Chicken doesn’t produce tears and is “thirst-less,” so we constantly apply artificial tears and dilute her meals with water so she will drink it. We also put her on The Farmer’s Dog, which is human-grade dog food. We’ve seen a tremendous improvement in her coat and general well-being. She is a very snuggly dog, and after a short amount of time, she started to trust us and her personality began to emerge.
I love your cooking show…and I’m sure Chicken does too. Does she get table scraps?
Chicken definitely gets extra food on “Ooo, Mami!” kitchen-shoot days! We give her leftover unseasoned goodies, and she has a few tricks up her sleeve that encourage us to keep giving her treats.
How do you include Chicken in your active lifestyle?
Chicken accompanies us on vacations and to the grocery store, and we take her with us anywhere we can. She’s not one for play or fetch, and can succumb to napping all day if we let her. So we make sure to take her on longer walks when we can, and we’re currently working on getting her to do “fun-runs” with us in the hallway.
What are some ways in which pet parents can stay active for the well-being of themselves and their dogs?
I think getting out in nature, going to parks, and spending time exploring your neighborhood can be a great way for pets and their owners to nurture their sense of adventure and get some great low-impact exercise.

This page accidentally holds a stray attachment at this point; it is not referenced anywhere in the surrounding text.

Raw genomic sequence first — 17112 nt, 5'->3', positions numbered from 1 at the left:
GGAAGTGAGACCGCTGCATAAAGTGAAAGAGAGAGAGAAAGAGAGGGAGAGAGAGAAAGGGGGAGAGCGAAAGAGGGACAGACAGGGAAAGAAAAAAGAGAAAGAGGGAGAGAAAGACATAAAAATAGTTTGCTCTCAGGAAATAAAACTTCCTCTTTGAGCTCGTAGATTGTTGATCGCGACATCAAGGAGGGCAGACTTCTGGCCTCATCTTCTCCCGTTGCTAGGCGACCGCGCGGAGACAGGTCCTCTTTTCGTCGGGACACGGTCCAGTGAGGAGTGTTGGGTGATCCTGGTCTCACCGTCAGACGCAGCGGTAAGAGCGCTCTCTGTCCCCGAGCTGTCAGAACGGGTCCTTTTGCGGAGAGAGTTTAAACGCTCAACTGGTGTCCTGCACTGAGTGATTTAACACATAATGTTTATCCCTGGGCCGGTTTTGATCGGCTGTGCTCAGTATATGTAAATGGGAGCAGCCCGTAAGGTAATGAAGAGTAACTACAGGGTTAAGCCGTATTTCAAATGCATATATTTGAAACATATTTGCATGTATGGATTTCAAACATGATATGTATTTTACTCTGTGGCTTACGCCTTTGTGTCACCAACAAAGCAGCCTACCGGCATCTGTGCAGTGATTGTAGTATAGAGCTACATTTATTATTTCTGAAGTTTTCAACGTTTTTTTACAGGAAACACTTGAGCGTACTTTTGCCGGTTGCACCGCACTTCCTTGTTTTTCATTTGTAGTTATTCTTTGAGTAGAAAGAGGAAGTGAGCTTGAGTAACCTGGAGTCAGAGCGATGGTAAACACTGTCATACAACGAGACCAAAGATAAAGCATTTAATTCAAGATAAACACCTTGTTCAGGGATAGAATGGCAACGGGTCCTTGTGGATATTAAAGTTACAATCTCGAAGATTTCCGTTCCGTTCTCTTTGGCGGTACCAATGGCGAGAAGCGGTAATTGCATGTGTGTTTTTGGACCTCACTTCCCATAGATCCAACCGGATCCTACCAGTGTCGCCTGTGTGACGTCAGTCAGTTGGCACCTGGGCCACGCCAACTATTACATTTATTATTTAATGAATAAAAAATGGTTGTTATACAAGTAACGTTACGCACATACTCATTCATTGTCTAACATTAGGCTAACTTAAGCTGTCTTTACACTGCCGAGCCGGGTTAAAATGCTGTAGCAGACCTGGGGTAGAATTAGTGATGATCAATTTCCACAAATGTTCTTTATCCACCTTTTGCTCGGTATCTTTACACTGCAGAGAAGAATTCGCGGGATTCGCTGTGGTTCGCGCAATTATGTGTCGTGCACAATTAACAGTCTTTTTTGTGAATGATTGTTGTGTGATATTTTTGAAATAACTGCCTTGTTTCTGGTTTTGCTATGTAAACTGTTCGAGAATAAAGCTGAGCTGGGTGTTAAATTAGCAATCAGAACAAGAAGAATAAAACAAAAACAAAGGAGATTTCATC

Jess, in a past interview you mentioned how a healthy lifestyle change helped you heal. Do you think that also inspired how you care for animals?
I’ve always been an animal person, and before Chicken, I had a Shiba Inu, Zeus, for almost 15 years. I learned SO MUCH from being his Mommy. He had severe allergies and was a very particular dog, so while the education around canine health came with experience, my general and abundant love for animals has always been who I am.
I’m so sorry to hear about Zeus. Senior dogs are really special. What are some of your favorite memories of Zeus in his golden years?
Zeus was my everything. When he got older he became arthritic and would drag his back feet a little, so I used to put bright red shoes on him and I thought it was so cute. I also did everything I could to keep him moving and healthy, like taking him to water therapy. He would walk on an aquatic treadmill and swim in the pool with his trainer. It always brought a smile to both of our faces.